There are times in life I have had great plans that haven’t quite made it to fruition. Like the blooms, they were so close I could almost smell their fragrance. At the last minute, something came along and nipped them in the bud.
Maybe the opportunity wasn’t the right one for me. Perhaps I had more to learn. No matter the reason, I need to keep planting my dreams and goals. It can be scary to risk again knowing things may not turn out the way I hope. The chance is worth it though because that’s what helps me learn and grow.
“If you are never scared, embarrassed or hurt, it means you never take chances.” Julia Soul
Some of the flowers in our planters were wilting and turning brown. There were still plants with healthy blooms and a few new buds forming. To extend the blooming period of these plants I needed to deadhead them.
Deadheading is done by removing the flowers as they fade. Pruning and pinching keeps the plant from going to seed and then dying.
As I did this I pondered the process of removing what is no longer needed so that new growth can occur. This is true in life as well as in gardening.
There have been times I’ve held onto thoughts and behaviours that were not productive. The only comfortable thing about them was their familiarity. Still, I clung to them as though they were something precious.
Jesus gave the example of people being the vine and God the gardener. This biblical example was what I needed to focus on. Pruning in my life needed to be done before I could begin to live the fruitful life that had been planned for me.
“I am the true vine, and my Father is the gardener. He cuts off every branch in me that bears no fruit, while every branch that does bear fruit he prunes so that it will be even more fruitful.” (John 15:1,2 NIV)
The once beautiful bouquet of flowers had now wilted. Their heads drooped, petals fell and the leaves were crisp and dry. They had been like this for days before I finally disposed of them. My reasoning for keeping them was that even in this state, they reminded me of the beauty and fragrance that had been present in previous days.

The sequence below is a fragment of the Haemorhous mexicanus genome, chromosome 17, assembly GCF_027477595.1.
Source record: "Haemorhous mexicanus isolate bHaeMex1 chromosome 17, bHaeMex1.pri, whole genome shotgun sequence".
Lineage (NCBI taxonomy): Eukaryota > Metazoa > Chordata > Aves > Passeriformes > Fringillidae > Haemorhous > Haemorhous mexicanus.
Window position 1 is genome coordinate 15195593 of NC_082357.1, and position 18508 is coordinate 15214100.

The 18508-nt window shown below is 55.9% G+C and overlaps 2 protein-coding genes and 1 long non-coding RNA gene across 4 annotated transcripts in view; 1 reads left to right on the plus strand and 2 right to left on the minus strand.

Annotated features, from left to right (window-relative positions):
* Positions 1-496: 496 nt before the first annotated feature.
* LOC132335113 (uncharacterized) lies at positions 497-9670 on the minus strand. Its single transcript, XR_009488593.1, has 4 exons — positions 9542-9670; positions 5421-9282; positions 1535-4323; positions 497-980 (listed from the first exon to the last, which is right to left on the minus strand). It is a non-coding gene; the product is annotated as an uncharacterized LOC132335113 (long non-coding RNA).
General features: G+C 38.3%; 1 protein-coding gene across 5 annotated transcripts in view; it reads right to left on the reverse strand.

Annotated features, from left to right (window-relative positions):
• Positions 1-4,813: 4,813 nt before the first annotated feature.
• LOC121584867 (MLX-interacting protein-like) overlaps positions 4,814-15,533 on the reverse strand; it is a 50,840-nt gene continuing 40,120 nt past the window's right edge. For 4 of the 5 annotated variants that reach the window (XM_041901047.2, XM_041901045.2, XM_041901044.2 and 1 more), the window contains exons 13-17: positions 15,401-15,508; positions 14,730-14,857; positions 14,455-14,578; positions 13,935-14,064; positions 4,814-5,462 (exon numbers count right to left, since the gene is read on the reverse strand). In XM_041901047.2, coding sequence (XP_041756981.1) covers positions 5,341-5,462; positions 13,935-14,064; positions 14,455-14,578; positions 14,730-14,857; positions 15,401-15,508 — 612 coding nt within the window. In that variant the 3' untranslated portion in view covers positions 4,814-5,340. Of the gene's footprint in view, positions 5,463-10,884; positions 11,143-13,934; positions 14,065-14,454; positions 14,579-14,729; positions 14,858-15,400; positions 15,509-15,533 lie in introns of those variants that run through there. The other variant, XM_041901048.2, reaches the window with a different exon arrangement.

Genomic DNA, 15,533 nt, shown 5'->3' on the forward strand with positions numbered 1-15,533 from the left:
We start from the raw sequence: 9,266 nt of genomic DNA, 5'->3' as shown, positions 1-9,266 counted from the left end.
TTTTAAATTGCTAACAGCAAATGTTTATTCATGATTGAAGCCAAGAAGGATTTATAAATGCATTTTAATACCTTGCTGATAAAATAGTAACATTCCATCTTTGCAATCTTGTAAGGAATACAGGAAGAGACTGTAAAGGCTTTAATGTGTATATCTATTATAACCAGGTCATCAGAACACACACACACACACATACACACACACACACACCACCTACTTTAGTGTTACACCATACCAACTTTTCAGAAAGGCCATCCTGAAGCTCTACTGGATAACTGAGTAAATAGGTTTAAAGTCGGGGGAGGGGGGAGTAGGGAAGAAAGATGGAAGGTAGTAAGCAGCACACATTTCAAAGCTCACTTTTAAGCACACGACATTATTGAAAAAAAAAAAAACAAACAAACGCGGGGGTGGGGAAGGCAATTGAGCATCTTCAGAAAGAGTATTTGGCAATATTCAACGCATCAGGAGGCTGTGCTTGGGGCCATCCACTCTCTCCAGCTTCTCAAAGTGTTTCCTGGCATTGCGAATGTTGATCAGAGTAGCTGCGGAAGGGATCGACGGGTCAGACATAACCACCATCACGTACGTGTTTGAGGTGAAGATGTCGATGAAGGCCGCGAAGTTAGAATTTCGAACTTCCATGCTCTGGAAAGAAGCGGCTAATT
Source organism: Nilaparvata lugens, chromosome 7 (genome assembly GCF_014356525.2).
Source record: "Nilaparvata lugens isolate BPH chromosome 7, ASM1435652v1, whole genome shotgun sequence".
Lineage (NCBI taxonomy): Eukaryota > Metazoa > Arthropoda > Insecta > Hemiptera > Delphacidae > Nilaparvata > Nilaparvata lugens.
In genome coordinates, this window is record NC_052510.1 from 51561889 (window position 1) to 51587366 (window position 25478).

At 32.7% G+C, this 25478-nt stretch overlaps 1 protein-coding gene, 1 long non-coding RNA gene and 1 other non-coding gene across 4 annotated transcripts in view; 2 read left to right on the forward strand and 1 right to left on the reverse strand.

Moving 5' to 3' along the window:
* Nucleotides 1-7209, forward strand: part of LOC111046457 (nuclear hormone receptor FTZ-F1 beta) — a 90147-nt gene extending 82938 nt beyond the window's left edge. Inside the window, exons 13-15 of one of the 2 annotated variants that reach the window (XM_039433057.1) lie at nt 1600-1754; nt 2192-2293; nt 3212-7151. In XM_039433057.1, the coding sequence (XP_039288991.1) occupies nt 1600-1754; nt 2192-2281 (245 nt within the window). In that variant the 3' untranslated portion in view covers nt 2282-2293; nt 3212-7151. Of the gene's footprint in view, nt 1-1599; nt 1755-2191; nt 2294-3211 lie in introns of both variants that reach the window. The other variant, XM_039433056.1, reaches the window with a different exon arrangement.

As I removed the flowers from the vase, I was reminded that nothing lasts forever. The joys in my life need to be savored in the moment and stored as beautiful memories. Sometimes, like cut flowers, they will be gone far too quickly. Just as these flowers were an unexpected gift, so are many things that happen in my life.
I choose to view my life as the perennial flowers in my garden. They bloom for a season, one lovely blossom being replaced by the next. Then they have a season where they appear dormant. This time of rest prepares them for the next phase, when they will burst forth into renewed life as the seasons change once again.
As I think of my wilted flowers I choose not be sad that they are gone, but to be thankful that I had the opportunity to enjoy them in the first place. They brightened my life in the short time they were here. At some point I will again enjoy a bouquet of flowers. They will not be identical to the ones I had, but will each bring their own beauty into my life. I trust God to provide the fragrance of new beginnings and the season of rest, all in his perfect timing.
For you have been born again, not of perishable seed, but of imperishable, through the living and enduring word of God. For, “All people are like grass, and all their glory is like the flowers of the field; the grass withers and the flowers fall, but the word of the Lord endures forever.” 1Peter 1 23-25 NIV
Be inspired this week.